At the age of eighteen in 1501 he entered the University of Erfurt. In 1507 he was ordained to the priesthood. In 1508 he began teaching philosophy at the University of [[Wittenberg]. He continued his theological studies.
In 1517 he posted a document known as the 95 Theses on the door of the church in Wittenburg, Germany. In the 95 Theses, he objected to many policies and doctrines of the Roman Catholic Church. Luther's action was in great part a response to the selling of indulgences by Johann Tetzel, a Dominican priest. Luther's charges directly challenged the position of the clergy as regards to individual salvation. From the viewpoint of the Church, Luther's views were at least schismatic, and possibly heretical. Consequently Luther was called to defend his theses at the Diet of Worms in 1521.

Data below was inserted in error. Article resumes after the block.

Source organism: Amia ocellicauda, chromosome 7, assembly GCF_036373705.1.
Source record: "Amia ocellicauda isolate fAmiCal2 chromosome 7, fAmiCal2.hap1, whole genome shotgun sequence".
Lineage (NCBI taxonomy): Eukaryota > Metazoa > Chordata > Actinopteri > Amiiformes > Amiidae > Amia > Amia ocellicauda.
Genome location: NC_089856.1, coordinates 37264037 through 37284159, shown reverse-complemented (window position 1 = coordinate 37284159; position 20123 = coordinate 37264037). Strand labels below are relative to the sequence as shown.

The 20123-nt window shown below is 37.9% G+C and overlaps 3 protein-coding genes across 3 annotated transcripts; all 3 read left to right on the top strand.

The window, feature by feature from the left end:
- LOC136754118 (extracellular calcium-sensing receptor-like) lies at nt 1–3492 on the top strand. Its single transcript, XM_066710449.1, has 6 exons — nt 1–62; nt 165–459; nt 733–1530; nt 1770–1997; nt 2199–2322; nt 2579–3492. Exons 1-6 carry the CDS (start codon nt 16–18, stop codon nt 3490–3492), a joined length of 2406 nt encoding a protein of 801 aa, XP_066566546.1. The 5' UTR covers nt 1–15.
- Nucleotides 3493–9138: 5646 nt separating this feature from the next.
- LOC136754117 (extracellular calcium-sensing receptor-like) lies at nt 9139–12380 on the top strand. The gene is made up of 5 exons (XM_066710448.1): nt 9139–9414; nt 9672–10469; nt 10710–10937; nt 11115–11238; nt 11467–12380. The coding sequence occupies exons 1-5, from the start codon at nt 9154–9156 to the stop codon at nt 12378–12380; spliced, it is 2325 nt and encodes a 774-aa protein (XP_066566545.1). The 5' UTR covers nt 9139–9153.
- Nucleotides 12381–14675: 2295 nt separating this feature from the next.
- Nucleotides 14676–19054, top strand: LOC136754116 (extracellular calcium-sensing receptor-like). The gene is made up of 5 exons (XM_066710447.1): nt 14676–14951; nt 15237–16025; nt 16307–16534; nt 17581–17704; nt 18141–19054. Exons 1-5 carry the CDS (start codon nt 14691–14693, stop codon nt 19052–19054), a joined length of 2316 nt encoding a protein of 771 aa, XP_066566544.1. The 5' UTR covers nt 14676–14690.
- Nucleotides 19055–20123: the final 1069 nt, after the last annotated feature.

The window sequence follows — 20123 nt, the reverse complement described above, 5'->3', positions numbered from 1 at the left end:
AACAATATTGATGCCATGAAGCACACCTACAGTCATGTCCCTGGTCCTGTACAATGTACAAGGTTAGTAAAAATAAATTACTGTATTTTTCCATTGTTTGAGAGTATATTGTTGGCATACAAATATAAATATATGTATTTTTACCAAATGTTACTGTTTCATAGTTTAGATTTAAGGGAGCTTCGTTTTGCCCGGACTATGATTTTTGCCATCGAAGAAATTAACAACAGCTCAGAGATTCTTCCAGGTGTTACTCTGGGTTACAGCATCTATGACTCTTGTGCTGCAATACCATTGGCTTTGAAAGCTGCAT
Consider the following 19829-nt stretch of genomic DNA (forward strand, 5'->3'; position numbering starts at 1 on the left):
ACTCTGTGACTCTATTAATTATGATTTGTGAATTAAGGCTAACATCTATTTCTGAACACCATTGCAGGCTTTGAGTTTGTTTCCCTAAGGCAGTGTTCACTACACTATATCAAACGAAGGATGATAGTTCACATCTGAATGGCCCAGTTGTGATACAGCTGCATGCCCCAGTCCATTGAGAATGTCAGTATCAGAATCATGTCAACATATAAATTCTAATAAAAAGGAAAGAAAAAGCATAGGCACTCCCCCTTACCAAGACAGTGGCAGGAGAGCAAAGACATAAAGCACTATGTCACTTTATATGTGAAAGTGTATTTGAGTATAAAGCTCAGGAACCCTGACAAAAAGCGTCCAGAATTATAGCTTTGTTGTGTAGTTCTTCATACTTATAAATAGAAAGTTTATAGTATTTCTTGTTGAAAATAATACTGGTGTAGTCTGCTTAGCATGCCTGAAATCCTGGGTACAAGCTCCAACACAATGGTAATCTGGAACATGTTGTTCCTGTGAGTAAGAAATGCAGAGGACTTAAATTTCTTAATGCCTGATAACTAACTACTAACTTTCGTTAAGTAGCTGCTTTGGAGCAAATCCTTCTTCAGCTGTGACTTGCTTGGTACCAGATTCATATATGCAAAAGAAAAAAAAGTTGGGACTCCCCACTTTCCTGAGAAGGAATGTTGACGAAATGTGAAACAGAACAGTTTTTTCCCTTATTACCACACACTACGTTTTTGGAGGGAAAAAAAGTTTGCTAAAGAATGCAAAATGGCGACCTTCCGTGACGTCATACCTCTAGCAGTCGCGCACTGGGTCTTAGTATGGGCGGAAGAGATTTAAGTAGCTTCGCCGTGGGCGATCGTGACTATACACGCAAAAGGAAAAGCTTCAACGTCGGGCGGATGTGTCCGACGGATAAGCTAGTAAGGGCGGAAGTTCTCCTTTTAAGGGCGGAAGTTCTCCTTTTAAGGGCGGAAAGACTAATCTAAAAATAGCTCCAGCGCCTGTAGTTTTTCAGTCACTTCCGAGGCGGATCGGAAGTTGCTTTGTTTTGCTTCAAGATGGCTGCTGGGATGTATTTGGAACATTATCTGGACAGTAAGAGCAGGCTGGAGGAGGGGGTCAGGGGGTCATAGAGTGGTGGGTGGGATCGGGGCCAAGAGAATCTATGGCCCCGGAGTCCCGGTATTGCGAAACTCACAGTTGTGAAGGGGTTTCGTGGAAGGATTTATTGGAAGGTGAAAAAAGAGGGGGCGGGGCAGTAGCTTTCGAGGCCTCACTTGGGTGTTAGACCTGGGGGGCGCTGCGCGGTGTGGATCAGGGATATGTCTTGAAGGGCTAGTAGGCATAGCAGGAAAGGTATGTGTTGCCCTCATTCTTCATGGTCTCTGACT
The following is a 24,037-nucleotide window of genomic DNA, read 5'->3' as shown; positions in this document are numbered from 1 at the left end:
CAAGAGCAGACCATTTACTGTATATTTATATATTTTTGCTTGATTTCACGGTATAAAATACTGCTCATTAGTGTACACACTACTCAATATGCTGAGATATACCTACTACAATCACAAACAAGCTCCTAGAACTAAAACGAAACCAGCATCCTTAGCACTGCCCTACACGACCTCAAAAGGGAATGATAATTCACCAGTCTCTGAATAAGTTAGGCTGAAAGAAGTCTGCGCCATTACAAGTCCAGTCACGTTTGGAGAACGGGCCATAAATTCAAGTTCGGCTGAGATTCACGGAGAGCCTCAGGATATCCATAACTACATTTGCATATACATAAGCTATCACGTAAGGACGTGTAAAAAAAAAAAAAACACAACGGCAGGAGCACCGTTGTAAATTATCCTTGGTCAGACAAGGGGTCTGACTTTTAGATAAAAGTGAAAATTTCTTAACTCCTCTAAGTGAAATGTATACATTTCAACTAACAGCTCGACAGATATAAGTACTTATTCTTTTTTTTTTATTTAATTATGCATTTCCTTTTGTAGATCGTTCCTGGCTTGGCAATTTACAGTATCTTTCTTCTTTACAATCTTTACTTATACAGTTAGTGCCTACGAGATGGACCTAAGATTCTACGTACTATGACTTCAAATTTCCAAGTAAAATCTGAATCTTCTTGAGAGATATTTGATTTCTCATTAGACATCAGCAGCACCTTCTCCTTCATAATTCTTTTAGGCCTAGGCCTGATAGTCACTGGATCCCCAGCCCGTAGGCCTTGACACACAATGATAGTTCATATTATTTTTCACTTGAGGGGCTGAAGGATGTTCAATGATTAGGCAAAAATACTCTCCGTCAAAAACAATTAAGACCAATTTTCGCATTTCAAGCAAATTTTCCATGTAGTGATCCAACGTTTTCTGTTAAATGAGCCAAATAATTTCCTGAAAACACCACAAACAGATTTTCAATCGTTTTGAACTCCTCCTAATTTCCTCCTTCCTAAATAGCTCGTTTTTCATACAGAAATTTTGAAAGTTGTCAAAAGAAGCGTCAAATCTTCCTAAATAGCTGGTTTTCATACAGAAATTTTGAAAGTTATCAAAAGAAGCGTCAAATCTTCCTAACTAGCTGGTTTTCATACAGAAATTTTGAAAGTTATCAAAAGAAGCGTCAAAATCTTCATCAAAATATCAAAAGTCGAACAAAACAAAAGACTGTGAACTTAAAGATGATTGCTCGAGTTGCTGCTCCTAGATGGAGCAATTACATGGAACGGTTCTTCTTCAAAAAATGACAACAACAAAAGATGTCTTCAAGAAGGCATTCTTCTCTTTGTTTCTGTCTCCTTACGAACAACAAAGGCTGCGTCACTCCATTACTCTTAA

This event is usually taken to mark the beginning of the Protestant movement, which split from the Catholic church in the largest division of western Christianity. However, it is clear that Luther began his work inside the church and only later - and with some reluctance - realized that he was leading a movement away from communion with Rome.
The translation of the Old Testament followed in 1534. He chose to omit parts of the Old Testament that were found in the Greek Septuagint but not in the Hebrew Masoretic texts then available. Those parts were eventually omitted by nearly all Protestants, and are known in Protestant circles as the Apocrypha.
See also: Erasmus of Rotterdam